Archives for posts with tag: team

According to the Bureau of Labor Statistics, today’s workers spend an average of 4.6 years in each job position. If you’re between the ages of 25-34, you may only be in your current role for three years. With so much of the workforce exploring new opportunities as this trend continues, how can you make yourself stand out? It’s actually easier than you think.

Get to work on time

Get to work early

We have all heard the phrase “the early bird catches the worm.” There is still some truth to that. You may not need to be early, but getting to work on time is a great way to demonstrate work ethic. Of course, we all have mornings where everything seems to go awry and we end up strolling in a few minutes late. But don’t make a habit of it. The small act of getting to work on time can boost your character and shows you are dependable, responsible, and professional – qualities that go a long way when you’re trying to move up in your career.

Look the part

Dress how you want to be addressed

Speaking of professionalism, be sure your appearance reflects your work. Come to work rested and put together. Not adhering to your company’s dress code or just making unprofessional wardrobe choices could be giving your colleagues the wrong impressions of you. My best advice is this – if you have to ask “does this look okay?”, the answer is probably no. You can also take it a step further and dress for the position you want and not the position you have. If you want to move up, look at what people in that position are wearing and follow their lead. This simple trick can have you looking ready for the next career move.

Be a team player

Be a Team Player

Many of us (me included) are guilty of thinking we can control everything. But if you are looking to make a good impression, adopt a “we” mentality. Some small, simple things can help you be a team player and network with coworkers. Ask those around you about their weekend or current projects. Next, give credit where credit is due. If someone helped you on a project, be sure to share the credit. Also, give out thanks and compliments when deserved. You don’t have to compliment everyone on every little thing, but when hard work was put forth, acknowledge it. If someone helped you out or supported your successes, let him know he is appreciated.

Ask questions

Ask Questions

Finally, if you want to stand out, start asking questions.

  • Ask for clarification when needed but, more importantly, be sure to ask questions to understand the larger organizational reasons behind why a particular task or project is important. Taking this initiative shows that you’re engaged.
  • Also, ask questions to help you gain more responsibility. In what ways can you assist on another project? Is there any follow up that can be completed? Are there future projects you could get a head start on, if time permits?
  • Ask questions to expand your experiences. Is there a seminar or conference you could attend? A skill set you could work on? Many companies provide classes or other learning opportunities, so ask if you can participate. Even if you anticipate the answer to be “no”, it’s worth asking because it shows you are taking action to improve yourself and your work. Just asking the question can change someone’s thoughts of you and put you ahead of the pack for the next position.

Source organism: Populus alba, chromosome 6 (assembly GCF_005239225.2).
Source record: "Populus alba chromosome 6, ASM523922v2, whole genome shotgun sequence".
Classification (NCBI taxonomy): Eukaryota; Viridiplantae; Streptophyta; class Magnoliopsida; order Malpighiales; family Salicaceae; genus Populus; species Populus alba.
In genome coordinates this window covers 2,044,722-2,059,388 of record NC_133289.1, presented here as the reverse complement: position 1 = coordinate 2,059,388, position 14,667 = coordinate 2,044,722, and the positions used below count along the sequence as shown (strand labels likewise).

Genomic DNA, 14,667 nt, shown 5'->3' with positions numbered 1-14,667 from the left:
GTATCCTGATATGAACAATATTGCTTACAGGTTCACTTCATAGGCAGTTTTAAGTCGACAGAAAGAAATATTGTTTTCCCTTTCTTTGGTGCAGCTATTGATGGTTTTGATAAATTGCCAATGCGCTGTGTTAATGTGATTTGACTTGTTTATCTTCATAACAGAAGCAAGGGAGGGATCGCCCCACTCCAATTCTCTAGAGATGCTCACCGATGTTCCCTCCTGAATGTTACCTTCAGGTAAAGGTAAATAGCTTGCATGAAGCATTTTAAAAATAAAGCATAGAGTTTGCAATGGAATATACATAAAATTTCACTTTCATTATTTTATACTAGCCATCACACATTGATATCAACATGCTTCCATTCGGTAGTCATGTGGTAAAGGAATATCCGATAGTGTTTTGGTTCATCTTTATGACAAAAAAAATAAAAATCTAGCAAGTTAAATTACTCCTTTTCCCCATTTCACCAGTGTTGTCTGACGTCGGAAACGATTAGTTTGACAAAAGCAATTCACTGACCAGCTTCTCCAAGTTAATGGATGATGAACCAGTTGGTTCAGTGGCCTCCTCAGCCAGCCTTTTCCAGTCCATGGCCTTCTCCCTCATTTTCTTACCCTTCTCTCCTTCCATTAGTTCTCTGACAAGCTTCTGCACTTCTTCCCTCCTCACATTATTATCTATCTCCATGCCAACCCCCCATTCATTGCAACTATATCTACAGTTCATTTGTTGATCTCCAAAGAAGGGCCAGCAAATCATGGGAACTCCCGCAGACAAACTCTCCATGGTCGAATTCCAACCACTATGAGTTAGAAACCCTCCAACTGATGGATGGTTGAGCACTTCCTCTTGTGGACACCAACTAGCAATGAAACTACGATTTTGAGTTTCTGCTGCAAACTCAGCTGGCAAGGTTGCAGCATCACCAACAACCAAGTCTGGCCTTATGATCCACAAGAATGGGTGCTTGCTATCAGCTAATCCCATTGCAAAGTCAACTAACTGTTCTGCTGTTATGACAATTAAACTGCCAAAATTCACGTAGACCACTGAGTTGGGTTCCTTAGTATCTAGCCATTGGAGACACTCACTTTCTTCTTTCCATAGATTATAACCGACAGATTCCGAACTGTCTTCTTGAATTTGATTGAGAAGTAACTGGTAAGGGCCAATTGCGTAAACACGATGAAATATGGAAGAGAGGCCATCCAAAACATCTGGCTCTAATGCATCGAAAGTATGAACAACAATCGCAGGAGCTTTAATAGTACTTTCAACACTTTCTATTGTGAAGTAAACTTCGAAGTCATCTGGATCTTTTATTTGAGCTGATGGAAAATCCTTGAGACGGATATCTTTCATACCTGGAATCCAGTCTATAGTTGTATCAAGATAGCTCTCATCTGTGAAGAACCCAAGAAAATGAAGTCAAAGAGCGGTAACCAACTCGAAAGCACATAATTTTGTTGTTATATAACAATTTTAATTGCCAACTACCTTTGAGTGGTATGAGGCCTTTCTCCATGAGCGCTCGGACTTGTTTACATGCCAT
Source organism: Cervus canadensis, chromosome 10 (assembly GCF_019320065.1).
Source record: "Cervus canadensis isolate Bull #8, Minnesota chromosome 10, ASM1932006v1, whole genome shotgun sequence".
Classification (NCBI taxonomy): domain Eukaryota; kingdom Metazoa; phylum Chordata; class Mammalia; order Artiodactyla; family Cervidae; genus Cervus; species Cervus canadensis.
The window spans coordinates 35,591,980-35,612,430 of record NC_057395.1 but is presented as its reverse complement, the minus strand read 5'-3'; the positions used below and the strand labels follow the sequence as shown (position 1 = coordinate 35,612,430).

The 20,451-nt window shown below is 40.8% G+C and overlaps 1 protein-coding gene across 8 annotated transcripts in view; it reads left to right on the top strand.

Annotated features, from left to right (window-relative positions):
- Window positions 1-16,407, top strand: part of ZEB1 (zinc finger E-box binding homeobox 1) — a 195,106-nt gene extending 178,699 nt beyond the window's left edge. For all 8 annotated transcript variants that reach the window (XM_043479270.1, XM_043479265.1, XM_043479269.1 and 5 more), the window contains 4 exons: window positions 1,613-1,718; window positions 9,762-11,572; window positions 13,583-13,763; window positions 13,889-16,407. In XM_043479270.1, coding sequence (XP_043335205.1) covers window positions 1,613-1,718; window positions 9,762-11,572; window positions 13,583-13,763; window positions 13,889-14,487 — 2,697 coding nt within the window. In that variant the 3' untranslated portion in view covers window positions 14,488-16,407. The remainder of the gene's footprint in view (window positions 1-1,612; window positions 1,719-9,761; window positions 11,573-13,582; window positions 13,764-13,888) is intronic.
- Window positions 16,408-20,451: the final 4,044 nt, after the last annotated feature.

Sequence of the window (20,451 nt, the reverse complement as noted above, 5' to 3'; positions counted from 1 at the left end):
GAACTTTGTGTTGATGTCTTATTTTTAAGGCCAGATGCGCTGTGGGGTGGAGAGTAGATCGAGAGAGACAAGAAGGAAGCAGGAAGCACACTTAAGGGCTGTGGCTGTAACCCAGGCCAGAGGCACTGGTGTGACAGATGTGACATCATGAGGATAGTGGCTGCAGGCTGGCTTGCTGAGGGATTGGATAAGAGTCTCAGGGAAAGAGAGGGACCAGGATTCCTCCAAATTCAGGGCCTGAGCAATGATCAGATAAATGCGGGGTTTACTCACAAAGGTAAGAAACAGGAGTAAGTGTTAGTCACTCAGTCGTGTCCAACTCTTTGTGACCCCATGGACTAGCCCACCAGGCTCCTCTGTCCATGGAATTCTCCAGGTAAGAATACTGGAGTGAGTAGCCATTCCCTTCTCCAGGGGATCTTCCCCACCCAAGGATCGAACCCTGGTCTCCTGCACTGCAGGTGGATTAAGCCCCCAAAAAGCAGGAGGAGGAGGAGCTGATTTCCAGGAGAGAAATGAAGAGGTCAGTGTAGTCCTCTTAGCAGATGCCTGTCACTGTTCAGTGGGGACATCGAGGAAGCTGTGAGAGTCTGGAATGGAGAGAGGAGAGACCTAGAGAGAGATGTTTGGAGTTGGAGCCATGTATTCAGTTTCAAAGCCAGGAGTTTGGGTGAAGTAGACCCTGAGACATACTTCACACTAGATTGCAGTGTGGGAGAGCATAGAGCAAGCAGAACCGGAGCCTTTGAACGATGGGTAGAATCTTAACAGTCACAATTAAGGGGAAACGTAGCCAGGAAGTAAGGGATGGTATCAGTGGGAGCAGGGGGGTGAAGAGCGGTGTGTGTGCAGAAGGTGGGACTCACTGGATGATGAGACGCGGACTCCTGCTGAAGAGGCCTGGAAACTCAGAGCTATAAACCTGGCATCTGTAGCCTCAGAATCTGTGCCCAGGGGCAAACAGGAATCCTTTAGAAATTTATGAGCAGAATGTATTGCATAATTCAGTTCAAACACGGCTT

What are your tips for getting ahead?

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Team Meeting In Creative Office

At times, finding an open window of time to meet with an entire project group can be difficult. How can you make the most of your time? Let’s look at a few ways to keep meetings on task and more efficient.

Share Expectations
In the meeting invitation, include an agenda and attendee expectations. The agenda gives the attendees an idea of what will be discussed.  This allows them to have their thoughts together so they can join into the conversation. Letting attendees know if they need to have anything prepared will make sure everyone is ready to share ideas and keep the meeting rolling.

Set Your Space
In preparation for the meeting, ensure the room you reserve meets all of your space requirements. Determine if there is enough seating for all those attending the meeting so you aren’t searching for an extra chair when the meeting should be starting. Make sure the meeting space offers the equipment you need, whether this is a screen and projector or flip chart.  Having your space prepared for success will keep the meeting running smoothly.

Get Started
Start on time. The attendees know what time the meeting was scheduled to start. Therefore, it’s important to be respectful of their time, especially if it is just a short window of availability. Begin the meeting at the start time and immediately start covering items on the agenda.

Offer Support Materials
Bring handouts for all attendees if necessary. And if you will be handing something out, make sure you have enough for each attendee. Handouts can be helpful if a large amount of information is presented in a short time to allow the attendees to have a hard copy to review.

Close the Loop
Recap the meeting and the follow-up activities. If there are action items coming out of the meeting, it is good practice to send out a follow-up communication summarizing those items.  Be sure to include what tasks will be completed by the next meeting and/or specific deadlines.

What tactics do you use to keep your meetings productive?

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